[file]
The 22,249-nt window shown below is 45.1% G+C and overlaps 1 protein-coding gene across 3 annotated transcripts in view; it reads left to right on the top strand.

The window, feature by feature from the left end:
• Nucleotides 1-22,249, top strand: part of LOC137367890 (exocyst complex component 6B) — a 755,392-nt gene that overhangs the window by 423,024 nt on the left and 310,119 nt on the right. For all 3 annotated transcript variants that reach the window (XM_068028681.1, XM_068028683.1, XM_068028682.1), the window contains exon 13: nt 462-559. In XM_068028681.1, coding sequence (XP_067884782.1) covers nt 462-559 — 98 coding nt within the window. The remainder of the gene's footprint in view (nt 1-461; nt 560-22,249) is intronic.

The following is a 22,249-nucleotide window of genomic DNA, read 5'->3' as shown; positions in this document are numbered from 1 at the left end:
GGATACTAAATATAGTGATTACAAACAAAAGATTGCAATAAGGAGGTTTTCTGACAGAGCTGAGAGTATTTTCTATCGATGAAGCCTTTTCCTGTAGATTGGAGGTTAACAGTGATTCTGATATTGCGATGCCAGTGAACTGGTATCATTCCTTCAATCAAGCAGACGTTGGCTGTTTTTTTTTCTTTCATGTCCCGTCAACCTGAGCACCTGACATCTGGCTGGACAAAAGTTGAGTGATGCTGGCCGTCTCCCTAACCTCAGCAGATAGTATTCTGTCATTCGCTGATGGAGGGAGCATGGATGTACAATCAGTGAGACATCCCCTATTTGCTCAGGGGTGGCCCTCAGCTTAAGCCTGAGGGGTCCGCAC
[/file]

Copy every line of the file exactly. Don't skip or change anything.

The 22,249-nt window shown below is 45.1% G+C and overlaps 1 protein-coding gene across 3 annotated transcripts in view; it reads left to right on the top strand.

The window, feature by feature from the left end:
• Nucleotides 1-22,249, top strand: part of LOC137367890 (exocyst complex component 6B) — a 755,392-nt gene that overhangs the window by 423,024 nt on the left and 310,119 nt on the right. For all 3 annotated transcript variants that reach the window (XM_068028681.1, XM_068028683.1, XM_068028682.1), the window contains exon 13: nt 462-559. In XM_068028681.1, coding sequence (XP_067884782.1) covers nt 462-559 — 98 coding nt within the window. The remainder of the gene's footprint in view (nt 1-461; nt 560-22,249) is intronic.

The following is a 22,249-nucleotide window of genomic DNA, read 5'->3' as shown; positions in this document are numbered from 1 at the left end:
GGATACTAAATATAGTGATTACAAACAAAAGATTGCAATAAGGAGGTTTTCTGACAGAGCTGAGAGTATTTTCTATCGATGAAGCCTTTTCCTGTAGATTGGAGGTTAACAGTGATTCTGATATTGCGATGCCAGTGAACTGGTATCATTCCTTCAATCAAGCAGACGTTGGCTGTTTTTTTTTCTTTCATGTCCCGTCAACCTGAGCACCTGACATCTGGCTGGACAAAAGTTGAGTGATGCTGGCCGTCTCCCTAACCTCAGCAGATAGTATTCTGTCATTCGCTGATGGAGGGAGCATGGATGTACAATCAGTGAGACATCCCCTATTTGCTCAGGGGTGGCCCTCAGCTTAAGCCTGAGGGGTCCGCAC